Socio-Economic Rights: A Fore-view

SOCIO-ECONOMIC RIGHTS

Introduction

Human Rights are inalienable in nature and are very fundamental in providing humans a dignified life. If we consider the broader picture, human rights are basically the rights which gives birth to all other rights.

It was between the years 1900-1960 that the world saw general trend of discard towards these human rights primarily due to the World War I, World War II and the Cold War. The genocide and the destructions faced during the world war was alarming. The unprecedented number of casualties, the amount of economic destruction, made the political leaders think about this issue. The formation of League of Nations in 1920 because of Paris Peace Conference which ended the World War I, to maintain world peace wasn’t proving to be very much successful. Hence, the political thinkers and world leaders in the era of changing world and ideologies had to come up with something that could maintain world peace and prevent another world war or any sort of violence. This led to the formation of United Nations Organizations on October 24, 1945. With the formation of UNO, it was important that the basic rights that the people are entitled to, should be codified and must be made universal. Therefore, with the same objectives it was December 10, 1948 when The Universal Declaration of Human Rights (UDHR) was adopted. It included all the rights that were important for a person to carry out a dignified life and it was duty of the state to protect it.

Since it was a declaration, it wasn’t legally binding but the countries ratifying to it had to take reasonable measures to abide by it morally. The UDHR under broad heads covered rights relating to equality and non-discrimination, the civil and political rights and it also included within itself the economic, social and cultural rights.

It was during the cold war politics where the world saw the Human rights getting divided into two major heads. They were differentiated claiming both have different nature, the state has got a different role to play in realisation of both these rights and the implementation mechanism of both the rights are different. So, it was in the year 1952 when the human rights got divided into civil and political rights and economic, social and cultural rights. After that two covenants, International Covenants on Civil and Political Rights and  the other being International Covenant on Economic, Social and Cultural Rights were adopted in the year 1966. The ICESCR came into force 10 years after it was adopted.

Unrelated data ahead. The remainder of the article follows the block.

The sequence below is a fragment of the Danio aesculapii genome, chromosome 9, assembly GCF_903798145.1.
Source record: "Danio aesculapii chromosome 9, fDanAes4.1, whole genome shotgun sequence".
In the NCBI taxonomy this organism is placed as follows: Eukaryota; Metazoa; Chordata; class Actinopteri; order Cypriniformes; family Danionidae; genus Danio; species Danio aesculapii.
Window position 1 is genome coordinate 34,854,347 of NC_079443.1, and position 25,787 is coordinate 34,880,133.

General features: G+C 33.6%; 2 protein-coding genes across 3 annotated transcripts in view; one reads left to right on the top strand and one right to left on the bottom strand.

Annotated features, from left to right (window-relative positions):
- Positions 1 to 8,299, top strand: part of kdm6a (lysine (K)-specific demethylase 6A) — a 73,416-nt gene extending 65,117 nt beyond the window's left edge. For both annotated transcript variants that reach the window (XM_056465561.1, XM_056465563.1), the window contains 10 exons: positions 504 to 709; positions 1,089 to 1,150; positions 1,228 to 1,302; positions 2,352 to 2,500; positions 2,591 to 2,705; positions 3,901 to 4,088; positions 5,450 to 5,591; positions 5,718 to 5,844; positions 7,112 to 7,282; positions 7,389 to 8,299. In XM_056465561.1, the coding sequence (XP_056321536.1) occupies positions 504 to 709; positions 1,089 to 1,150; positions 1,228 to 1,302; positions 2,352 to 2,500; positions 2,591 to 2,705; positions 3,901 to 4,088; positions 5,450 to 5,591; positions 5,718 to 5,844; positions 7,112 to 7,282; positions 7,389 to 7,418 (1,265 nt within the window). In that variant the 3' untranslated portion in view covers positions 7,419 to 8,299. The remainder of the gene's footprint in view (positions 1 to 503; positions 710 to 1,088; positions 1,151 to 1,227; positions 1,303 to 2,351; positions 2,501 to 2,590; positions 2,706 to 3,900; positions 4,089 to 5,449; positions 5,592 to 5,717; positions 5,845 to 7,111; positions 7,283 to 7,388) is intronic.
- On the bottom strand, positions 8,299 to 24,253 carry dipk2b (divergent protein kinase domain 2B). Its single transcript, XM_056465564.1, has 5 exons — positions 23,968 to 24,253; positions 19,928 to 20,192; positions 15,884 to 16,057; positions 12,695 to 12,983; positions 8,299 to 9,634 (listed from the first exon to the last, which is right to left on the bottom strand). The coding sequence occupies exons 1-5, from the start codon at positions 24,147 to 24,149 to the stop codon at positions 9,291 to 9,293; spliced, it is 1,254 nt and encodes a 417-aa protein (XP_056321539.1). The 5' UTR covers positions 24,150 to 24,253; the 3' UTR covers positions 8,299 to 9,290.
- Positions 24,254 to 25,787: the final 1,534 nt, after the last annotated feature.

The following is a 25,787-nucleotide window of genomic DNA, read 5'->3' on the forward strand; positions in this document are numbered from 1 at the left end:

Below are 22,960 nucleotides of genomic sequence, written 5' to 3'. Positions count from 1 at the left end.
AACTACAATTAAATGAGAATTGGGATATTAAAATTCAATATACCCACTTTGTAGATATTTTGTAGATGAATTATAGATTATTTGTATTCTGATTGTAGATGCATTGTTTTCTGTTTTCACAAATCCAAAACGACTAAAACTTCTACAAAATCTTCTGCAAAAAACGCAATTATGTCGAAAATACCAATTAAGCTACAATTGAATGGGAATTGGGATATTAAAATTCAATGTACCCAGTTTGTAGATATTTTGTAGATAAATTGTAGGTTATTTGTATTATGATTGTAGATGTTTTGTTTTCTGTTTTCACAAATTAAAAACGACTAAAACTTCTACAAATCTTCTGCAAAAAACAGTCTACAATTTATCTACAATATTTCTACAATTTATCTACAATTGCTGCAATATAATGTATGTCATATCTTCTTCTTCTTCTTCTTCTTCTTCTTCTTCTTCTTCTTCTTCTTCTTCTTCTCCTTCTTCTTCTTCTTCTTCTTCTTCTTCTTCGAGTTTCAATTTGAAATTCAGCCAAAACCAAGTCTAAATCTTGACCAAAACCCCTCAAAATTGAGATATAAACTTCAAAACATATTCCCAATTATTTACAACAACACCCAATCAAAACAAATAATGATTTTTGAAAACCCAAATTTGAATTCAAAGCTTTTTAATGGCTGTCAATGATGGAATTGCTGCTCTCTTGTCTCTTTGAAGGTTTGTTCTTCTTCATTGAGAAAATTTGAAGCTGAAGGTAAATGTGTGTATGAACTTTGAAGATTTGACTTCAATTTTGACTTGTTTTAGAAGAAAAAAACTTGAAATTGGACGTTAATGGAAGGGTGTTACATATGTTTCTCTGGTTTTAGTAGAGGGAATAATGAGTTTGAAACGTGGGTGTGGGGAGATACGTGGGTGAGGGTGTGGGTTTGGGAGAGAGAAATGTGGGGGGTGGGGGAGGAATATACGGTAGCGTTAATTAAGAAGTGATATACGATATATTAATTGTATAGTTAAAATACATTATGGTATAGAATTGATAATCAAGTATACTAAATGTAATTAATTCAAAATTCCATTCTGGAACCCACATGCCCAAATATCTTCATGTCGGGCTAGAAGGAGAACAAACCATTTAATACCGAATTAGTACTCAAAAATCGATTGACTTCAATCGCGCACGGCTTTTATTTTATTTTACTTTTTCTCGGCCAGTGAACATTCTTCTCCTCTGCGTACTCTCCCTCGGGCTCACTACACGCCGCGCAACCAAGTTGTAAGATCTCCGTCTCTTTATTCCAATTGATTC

The world post World War II was divided into two blocs, the western bloc and the eastern bloc. The western bloc included the countries which were powerful at that time and they were advocating for civil and political rights. These were the countries which didn’t give much attention to the socio-economic rights and thus they thought that socio economic rights are fundamentally different from the civil and political rights, the eastern bloc consisted of the countries which were out of the British colonies or were struggling to do the same. These countries advocated for the second generation or what they called as the positive rights. Where the civil and political rights or the first-generation rights included personal liberty or protection from violence or in general little say in the policies that affected the people, the second-generation rights included the necessities and just and humane conditions of living.

FIRST-GENERATION AND SECOND-GENERATION RIGHTS- DIFFERENT OR INTERDEPENDENT

When the world felt a need to codify the human rights, UDHR was adopted. It included both civil and political rights and economic, social and cultural rights. The civil and political rights were included under Section 3-21 and economic, social and cultural rights were included under Section 22-27 of the UDHR. However, later in the 1950’s the politicians for their benefits started demanding that these rights to be classified under different heads. Although the economic, social and cultural rights include everything that is basic and necessary for human survival, it still took a lot of time to gain acceptance. The same could be inferred from the fact that the ICESCR was adopted by General Assembly in 1966, came into force in 1976 and it was only in 1985 that a Committee on ESC rights was established by the ECOSOC Resolution (1985/17).

The main reason for differentiating both these right and reason that why the politicians all around the world are not ready to acknowledge it is because of its implementation. The main contention behind it is ensuring basic economic, social and cultural rights to all is a tough task to accomplish. It needs a lot of resources and a strong implementing mechanism which is tedious task for the politicians to do. Ensuring the first-generation right i.e. the civil and political right is easy, the reason being they are negative rights, the government has got no role in this, all they need to do to ensure these rights to an individual is to get out of their way. However, the economic, social and cultural rights are the second-generation rights. They are positive in nature as the government has got the duty to intervene and do certain amount of work to ensure that people get all these rights.